“One woman can change anything; many women can change everything.” –Christine Karumba

 

Think About the Next 15 Minutes

Creating a Wide-Awake and Engaged Workplace

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The Conscious Leader

We’ve all seen the depressing statistics about employee engagement.  People are not fully engaged at work, not happy, not being utilized, and not fully using their talents.

What’s a leader to do?

Dr. Shelley Reciniello is the author of The Conscious Leader: Nine Principles and Practices to Create a Wide-Awake and Productive Workplace, a leadership approach designed to apply psychological tools to improve individuals and corporate culture.  She works with senior leaders in a wide variety of fields.  She has provided services ranging from employee assistance programs, executive coaching, leadership and diversity training seminars.

 

“What is going on unconsciously is often more important than what is on the surface.” -Dr. Reciniello

 

What is a conscious leader?

A conscious leader is someone who understands that people don’t leave their psychological selves at home when they come into the workplace and that includes the leader.  This kind of leader accepts that all human beings are not rational and that our rational minds are constantly influenced by our unconscious motivations, hidden agendas, unresolved childhood issues, fears, anxieties, fantasies, prejudices, obsessions, and complicated emotions like anger and guilt.  Conscious leaders understand that what is going on unconsciously, out of awareness, is often more important than what is happening on the surface. They know that the rational mind, both the individual one and the corporate one, can only be strengthened by dealing with unconscious issues, not by pretending that they don’t exist.

Starting with themselves, conscious leaders seek to make what is unconscious conscious.  They want to know the whole story about themselves – what emotional baggage they carry, what defenses they habitually use, how others really see them, what their Achilles’ heels are. They are committed to self-development and increasing self-awareness.

Conscious leaders know that in order to create workplaces where people will want to be, they must understand the psychological principles of people at work and apply them daily.

 

The Power of Honest Feedback

Give us an example of one way a leader can be more conscious.

A leader who is open to honest feedback is going to really know how others see him or her.  They may not like what they hear, but they dig down deep in themselves to understand the root of the behavior in question, and then they can begin to fix it.  We have a lot of what we refer to as “narcissistic leaders” — probably the same amount that we have always had, but our culture seems to condone and even admire their grandiosity and bravura.  When I work with a leader like that, it is usually because the board or some other entity has insisted that this person curtail their behavior.  It is not easy for them to change because they cannot believe that their charisma and success aren’t enough.

Cub_TheConsciousLeader-altaI worked with someone like this and I knew that underneath the fascinating façade, he was quite damaged, never felt loved for himself from an early age, so he compensated by creating a larger than life self that he believed would be worthy of love.  In the coaching, he worked hard to understand how others saw him and how he made them feel. He began to see what good behavior looked like. So although we couldn’t change the structure of his personality at such a late age, he was able to become conscious of what the right behavior would be and he would mimic it.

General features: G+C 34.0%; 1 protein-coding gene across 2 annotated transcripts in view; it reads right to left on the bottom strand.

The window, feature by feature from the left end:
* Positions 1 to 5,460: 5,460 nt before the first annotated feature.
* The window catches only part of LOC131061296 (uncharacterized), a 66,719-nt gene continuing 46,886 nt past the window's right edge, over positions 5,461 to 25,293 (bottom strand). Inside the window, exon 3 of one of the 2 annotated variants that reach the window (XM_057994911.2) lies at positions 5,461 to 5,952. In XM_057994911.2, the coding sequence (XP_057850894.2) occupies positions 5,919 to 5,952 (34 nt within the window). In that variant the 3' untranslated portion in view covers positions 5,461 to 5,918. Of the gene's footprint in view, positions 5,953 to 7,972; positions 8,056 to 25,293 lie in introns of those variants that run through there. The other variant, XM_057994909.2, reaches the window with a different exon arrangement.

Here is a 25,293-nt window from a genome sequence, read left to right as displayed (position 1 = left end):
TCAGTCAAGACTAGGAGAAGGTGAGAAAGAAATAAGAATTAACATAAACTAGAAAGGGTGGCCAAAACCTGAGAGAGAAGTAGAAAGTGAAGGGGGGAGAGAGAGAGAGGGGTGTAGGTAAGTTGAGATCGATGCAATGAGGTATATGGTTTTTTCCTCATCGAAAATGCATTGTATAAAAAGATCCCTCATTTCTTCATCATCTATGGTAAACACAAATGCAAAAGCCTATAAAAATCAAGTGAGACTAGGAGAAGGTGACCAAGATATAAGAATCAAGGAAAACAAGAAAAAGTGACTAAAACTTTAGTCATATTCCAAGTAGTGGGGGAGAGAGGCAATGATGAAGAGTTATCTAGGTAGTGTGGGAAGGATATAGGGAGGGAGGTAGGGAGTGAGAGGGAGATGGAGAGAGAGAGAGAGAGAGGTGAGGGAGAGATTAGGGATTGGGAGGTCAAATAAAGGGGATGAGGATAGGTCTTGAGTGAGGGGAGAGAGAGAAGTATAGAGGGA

He is actively engaged in trying to modify his behavior and his impact on others.  He uses techniques like active listening to help him have real conversations with his direct reports.  He understands that it isn’t “all about me,” and the discipline it takes for him to listen has been rewarded by the input and ideas that are growing his company.  He tells me that he reminds himself of his story every two hours!

 

Understanding How We Deal With Change

What is one commonly misunderstood psychological principle? How does it relate to organizational leadership?

It is generally acknowledged that more change has occurred in the last decade, largely due to the advances of technology, than at any other time in human history. And there appears to be no end in sight. Principle 8 focuses on the fact that change is a constant in every workplace. Whether the change is initiated by a world event, the marketplace, or comes from within, it will require a particular kind of leadership if it is going to be accepted and implemented on both an organizational and individual level.

 

“All change is loss, and all loss must be mourned.” -Harry Levinson

 

Our natural, evolutionary response as human beings is to fear change and to resist it. It represents the unknown and unfamiliar and carries with it the possibility that we will suffer harm. Over time, we have learned that change can also be positive and lead to good things. The complete truth about change is that it is always hydra-headed; it is about both winning and losing.  In corporate restructuring, for example, change usually results in two groups, those who will win and stay and those who will lose and leave.  But it isn’t as simple as that in reality.  For even the people who get to stay often talk about how things were before the restructuring because something was gained but something was also lost.

My mentor, Harry Levinson, used to say it this way: “All change is loss, and all loss must be mourned.” When we do not allow for the mourning appropriate to the occurrence, successful change is jeopardized. Mourning seems like a natural thing to do.  Think about the crying and other shows of sentimentality at any high school or college graduation.  If leaders jump the gun and demand the swift, dispassionate adherence to change, resistance will kick in and there will be corporate consequences.  The recent recession brought dire economic consequences to many, accompanied by anxiety, depression, and in some cases, suicide. The extent of the changes that occurred, and the speed with which they happened, did not give people the time and resources they needed to adjust to their drastically altered circumstances.

A swift-moving, action-oriented business model leaves little time for people, whether they are going or staying, to readjust and acclimate to a changed environment.  No one is immune and everyone feels vulnerable.  The unspoken contract between employer and employee, and the trust that goes with it, are forever broken.

 

The Family Dynamic at Work